by Neil Bauman, Ph.D.
If you have trouble hearing on the phone, there are two basic technologies that can help you. One is to amplify speech so it is loud enough for you to hear it. The other is to convert the speech to text so you can read it. And if you want the best of both worlds, you’d want a phone that could both amplify speech and caption it at the same time.
The good news is that there are such phones. I have two of them on my desk as I write this.
The first company to provide amplified, captioned phones was CapTel. I have had a CapTel phone since they began their first trials a few years ago. Today, CapTel’s state of the art phone is the CapTel 840i, which uses a regular phone line to transmit speech and a high-speed Internet connection to send the captions to the phone’s screen.
My other phone is Sorenson’s CaptionCall phone. Although both of these phones work about the same, the sleek CaptionCall phone impressed me at first sight.
Yes, there are things that could be improved, but overall this is a really nice amplified, captioned phone for hard of hearing people.
The competition between these two companies is a good thing for us as hard of hearing users as each company tries to outdo each other in innovation, features, quality and price.
Requirements for Getting a CaptionCall Phone
It order to qualify for a CaptionCall phone, you need to meet the following:
- You must be hard of hearing yourself, or someone in your household must have a hearing loss. There is no set decibel level of hearing loss required to get a captioned phone—just that you have difficulty hearing/understanding on the phone because of your hearing loss.
- You must have a signed form from a qualified health care professional certifying that you need a captioned phone because of your hearing loss.
- You must live in the United States.
- As with any other home phone, you need a landline phone connection.
- You need a power plug near the phone. (Most amplified and captioned phones are powered by house current.)
- Unlike other phones, this phone needs a high-speed Internet connection. The connection can be a DSL line, it can be a high-speed cable connection as long as you have a standard Ethernet connection into which you can plug this phone, or it can use a WiFi connection if you have a wireless router.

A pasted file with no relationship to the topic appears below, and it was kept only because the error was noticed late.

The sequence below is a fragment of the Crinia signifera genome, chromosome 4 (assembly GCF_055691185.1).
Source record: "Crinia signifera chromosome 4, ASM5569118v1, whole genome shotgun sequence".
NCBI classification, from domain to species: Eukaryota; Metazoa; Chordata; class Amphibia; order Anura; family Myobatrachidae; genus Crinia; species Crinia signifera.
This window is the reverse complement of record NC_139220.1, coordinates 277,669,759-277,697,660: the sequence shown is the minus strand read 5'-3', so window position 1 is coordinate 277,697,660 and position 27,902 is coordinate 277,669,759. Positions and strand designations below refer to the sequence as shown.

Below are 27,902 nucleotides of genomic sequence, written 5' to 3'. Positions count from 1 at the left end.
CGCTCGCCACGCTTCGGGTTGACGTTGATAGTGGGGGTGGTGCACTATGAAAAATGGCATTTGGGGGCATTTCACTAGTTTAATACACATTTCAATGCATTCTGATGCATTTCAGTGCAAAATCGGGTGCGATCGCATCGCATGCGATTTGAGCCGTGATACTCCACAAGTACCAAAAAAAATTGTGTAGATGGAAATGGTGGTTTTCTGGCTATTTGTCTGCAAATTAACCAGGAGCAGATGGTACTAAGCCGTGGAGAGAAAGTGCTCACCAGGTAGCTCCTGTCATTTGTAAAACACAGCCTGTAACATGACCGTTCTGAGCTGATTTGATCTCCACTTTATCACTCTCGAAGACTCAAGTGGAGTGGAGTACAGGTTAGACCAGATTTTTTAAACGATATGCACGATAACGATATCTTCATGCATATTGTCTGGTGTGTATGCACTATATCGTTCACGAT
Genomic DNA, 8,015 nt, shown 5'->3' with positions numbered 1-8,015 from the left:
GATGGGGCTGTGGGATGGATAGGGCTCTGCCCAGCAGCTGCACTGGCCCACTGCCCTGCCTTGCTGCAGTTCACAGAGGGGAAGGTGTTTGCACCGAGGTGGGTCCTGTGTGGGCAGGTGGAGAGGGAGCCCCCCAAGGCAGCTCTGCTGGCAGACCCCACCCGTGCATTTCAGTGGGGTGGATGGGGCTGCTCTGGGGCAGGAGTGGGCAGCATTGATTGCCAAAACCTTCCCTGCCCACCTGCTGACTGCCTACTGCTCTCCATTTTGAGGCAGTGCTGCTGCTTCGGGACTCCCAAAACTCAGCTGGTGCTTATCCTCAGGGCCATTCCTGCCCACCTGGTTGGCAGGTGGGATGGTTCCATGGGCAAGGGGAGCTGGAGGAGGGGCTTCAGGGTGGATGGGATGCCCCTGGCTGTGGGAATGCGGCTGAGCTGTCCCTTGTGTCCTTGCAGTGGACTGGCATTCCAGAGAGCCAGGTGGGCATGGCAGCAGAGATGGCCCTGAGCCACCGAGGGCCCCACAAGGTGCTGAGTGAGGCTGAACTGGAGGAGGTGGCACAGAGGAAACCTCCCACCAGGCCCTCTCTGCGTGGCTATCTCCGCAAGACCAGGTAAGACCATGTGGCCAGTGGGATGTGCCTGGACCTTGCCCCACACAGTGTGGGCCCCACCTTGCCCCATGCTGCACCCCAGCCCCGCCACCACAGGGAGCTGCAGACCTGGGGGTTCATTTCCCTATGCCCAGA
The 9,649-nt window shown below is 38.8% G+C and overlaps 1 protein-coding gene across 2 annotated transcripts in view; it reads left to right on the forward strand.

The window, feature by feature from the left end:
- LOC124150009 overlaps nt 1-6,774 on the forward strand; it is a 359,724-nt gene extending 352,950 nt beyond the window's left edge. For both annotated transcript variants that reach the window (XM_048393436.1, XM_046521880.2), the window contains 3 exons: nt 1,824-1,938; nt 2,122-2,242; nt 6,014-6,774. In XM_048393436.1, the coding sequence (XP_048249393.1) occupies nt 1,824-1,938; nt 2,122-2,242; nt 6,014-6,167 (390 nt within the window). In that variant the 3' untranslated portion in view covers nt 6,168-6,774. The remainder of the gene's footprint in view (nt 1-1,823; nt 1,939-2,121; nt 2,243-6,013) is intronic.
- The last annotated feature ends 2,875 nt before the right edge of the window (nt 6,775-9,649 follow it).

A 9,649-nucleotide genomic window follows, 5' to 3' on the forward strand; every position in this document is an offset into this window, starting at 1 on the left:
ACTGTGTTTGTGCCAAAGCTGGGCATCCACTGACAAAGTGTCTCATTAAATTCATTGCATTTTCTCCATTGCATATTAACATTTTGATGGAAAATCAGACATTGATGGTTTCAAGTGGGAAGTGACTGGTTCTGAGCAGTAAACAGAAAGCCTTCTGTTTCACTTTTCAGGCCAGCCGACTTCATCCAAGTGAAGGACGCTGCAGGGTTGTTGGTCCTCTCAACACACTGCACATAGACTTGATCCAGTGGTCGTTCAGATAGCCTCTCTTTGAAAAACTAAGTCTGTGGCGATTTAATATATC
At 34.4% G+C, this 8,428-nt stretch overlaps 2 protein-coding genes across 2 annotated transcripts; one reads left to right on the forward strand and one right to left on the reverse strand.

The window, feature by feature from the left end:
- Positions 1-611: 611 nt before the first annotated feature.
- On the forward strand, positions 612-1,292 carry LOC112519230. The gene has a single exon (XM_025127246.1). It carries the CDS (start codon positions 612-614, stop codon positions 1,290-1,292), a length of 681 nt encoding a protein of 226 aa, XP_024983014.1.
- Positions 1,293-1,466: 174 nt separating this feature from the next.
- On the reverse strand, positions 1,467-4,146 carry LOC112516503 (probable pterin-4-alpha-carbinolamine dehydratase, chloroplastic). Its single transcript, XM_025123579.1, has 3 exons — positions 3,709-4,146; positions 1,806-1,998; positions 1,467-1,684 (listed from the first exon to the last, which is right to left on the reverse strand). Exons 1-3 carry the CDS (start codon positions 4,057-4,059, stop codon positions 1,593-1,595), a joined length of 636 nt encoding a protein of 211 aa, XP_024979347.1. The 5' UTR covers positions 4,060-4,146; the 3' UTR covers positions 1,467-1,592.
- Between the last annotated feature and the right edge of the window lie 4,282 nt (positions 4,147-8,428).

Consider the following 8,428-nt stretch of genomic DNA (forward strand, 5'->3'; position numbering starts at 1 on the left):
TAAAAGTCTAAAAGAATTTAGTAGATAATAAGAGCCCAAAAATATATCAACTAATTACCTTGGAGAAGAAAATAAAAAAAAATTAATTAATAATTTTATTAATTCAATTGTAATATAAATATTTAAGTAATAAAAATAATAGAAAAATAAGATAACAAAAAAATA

How to Get the CaptionCall Phone
Now here’s some wonderful news! You can currently get this phone for free, rather than the minimum $75.00 fee the FCC wants you to pay.
Here’s how to get your free phone. Go to the CaptionCall website at http://www.CaptionCall.com. Near the top right corner of your screen, you’ll see three green boxes. Click on the middle one labeled “REQUEST INFO”. Fill in the form. In the “Promo Code” box at the end of this form put in the code “HS-1283″. When you are finished filling in the form, click “Submit”.
Next, click here to download the form you need to have signed by a health care professional. Print out this form and take it to one of the following qualified health care professionals. Note: qualified health care professionals permitted to sign this form include audiologists, hearing instrument specialists (hearing aid dispensers), ENT doctors (otolaryngologists), family physicians, GPs (general practitioners, specialists in gerontology, pediatrics and internal medicine, physician’s assistants (PA) and nurse practitioners (NP). Once you have the form filled out, FAX it to CaptionCall at 1-888-778-5838. (Note: if you do not submit this properly-signed form, you can still get a CaptionCall phone. It’s just that you will have to pay $75.00 for it.)
If you would rather phone in your order, simply call the toll–free CaptionCall customer support number at 877–557–2227.
Once CaptionCall receives both your “Request Into” and your “Professional Certification Form”, then you will be approved for a CaptionCall phone. In due time (and this may be a few days or longer depending on where you live and how busy the installers are in your area) a CaptionCall installer will contact you to arrange to come out and install your phone for you. This will not cost you a penny. The CaptionCall installer will show you how to use your phone and explain its many features.
If you want/need a second captioned phone, you can get a second CaptionCall phone, but you’ll have to pay $199.00 for it.
Who Pays for the Captioned Calls?
You’ve heard the expression, “There is no such thing as a free lunch” so you may be wondering how companies such as Sorenson and CapTel can offer free captioning services. The reason captioning is free to hard of hearing (and deaf) people is because it is funded by a monthly charge on everyone’s existing landline phone bill and mandated by the Federal Government. You can see it itemized on your landline phone bill as “Telecommunications Relay Service”. According to the government website, “This charge helps to pay for the relay center which transmits and translates calls for hearing-impaired and speech-impaired people.” (So everyone with a landline phone has been funding this service all along, whether they realized it or not.) Therefore, if it will help you, go ahead and use it. That’s what it is there for.
Features and Cautions
A cool thing about the CaptionCall phone is that it is the first phone of which I am aware that actually has Wi-Fi built in. (Since I originally wrote this, the new CapTel 840i also has Wi-Fi built in.) Thus, if you have a wireless router, the CaptionCall (and CapTel) phones can connect wirelessly to your router. That way you can use it anywhere in your home without having to have a nearby Ethernet connection.